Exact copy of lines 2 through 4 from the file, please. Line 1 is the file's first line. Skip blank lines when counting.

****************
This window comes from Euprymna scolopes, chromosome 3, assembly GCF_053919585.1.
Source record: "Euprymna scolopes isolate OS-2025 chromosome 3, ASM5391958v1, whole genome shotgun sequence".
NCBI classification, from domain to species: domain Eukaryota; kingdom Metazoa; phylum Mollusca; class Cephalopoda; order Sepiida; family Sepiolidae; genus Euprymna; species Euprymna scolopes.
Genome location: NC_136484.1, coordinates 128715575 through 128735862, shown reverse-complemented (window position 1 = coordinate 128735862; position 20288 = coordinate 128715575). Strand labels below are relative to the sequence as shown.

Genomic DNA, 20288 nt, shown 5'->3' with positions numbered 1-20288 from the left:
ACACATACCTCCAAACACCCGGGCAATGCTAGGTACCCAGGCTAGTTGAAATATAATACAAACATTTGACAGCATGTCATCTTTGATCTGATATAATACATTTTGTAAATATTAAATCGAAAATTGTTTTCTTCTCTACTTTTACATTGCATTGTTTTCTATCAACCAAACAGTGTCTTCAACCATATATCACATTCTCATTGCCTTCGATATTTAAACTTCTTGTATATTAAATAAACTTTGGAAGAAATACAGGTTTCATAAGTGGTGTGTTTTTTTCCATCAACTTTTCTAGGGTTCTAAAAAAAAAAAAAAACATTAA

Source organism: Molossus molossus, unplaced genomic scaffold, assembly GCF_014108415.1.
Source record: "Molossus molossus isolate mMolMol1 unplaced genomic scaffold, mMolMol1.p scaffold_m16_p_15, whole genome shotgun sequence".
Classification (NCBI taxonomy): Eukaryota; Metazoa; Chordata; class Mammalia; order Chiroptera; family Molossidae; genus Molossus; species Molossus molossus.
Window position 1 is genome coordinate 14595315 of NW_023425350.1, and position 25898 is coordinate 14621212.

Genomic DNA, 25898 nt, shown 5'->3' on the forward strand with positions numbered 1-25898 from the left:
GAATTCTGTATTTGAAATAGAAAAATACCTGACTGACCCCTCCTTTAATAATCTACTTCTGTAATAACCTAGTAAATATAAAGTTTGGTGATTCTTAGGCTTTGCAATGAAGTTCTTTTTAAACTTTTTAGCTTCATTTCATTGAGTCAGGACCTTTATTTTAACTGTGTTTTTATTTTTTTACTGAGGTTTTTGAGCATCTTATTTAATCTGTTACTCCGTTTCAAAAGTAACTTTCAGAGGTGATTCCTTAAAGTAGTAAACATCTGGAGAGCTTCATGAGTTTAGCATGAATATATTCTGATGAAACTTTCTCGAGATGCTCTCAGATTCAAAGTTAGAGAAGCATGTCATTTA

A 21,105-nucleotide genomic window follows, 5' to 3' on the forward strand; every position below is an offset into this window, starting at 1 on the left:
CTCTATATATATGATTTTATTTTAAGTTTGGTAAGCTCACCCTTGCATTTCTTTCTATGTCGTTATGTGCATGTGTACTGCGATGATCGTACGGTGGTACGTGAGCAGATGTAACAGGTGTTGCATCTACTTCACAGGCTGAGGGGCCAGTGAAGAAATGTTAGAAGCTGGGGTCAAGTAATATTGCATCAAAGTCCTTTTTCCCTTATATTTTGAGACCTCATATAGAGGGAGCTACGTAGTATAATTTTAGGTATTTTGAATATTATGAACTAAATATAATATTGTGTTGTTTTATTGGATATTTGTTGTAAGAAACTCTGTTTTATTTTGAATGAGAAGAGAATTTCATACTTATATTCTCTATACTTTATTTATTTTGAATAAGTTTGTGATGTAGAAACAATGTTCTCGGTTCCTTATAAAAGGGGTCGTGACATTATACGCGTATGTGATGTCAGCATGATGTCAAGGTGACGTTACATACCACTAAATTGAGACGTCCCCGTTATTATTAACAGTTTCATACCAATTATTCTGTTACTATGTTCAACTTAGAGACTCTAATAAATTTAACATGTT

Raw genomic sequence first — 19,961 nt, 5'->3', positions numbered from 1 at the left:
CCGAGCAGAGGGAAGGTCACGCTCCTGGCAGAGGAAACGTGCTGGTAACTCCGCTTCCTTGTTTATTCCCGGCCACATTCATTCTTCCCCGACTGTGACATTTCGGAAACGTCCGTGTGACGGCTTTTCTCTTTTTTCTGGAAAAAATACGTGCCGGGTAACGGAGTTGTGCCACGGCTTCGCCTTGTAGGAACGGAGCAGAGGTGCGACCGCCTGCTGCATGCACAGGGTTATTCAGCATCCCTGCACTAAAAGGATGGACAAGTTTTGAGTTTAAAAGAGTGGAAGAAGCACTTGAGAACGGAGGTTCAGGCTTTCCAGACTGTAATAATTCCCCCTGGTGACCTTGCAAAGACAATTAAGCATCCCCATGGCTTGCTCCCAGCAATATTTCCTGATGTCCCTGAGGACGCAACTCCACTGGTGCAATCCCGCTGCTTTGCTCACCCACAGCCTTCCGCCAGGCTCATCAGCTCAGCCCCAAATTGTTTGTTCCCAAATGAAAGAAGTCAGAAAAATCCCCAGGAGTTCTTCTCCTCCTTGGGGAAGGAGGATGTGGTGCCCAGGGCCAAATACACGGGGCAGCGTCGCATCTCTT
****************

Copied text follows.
Source record: "Euprymna scolopes isolate OS-2025 chromosome 3, ASM5391958v1, whole genome shotgun sequence".
NCBI classification, from domain to species: domain Eukaryota; kingdom Metazoa; phylum Mollusca; class Cephalopoda; order Sepiida; family Sepiolidae; genus Euprymna; species Euprymna scolopes.
Genome location: NC_136484.1, coordinates 128715575 through 128735862, shown reverse-complemented (window position 1 = coordinate 128735862; position 20288 = coordinate 128715575). Strand labels below are relative to the sequence as shown.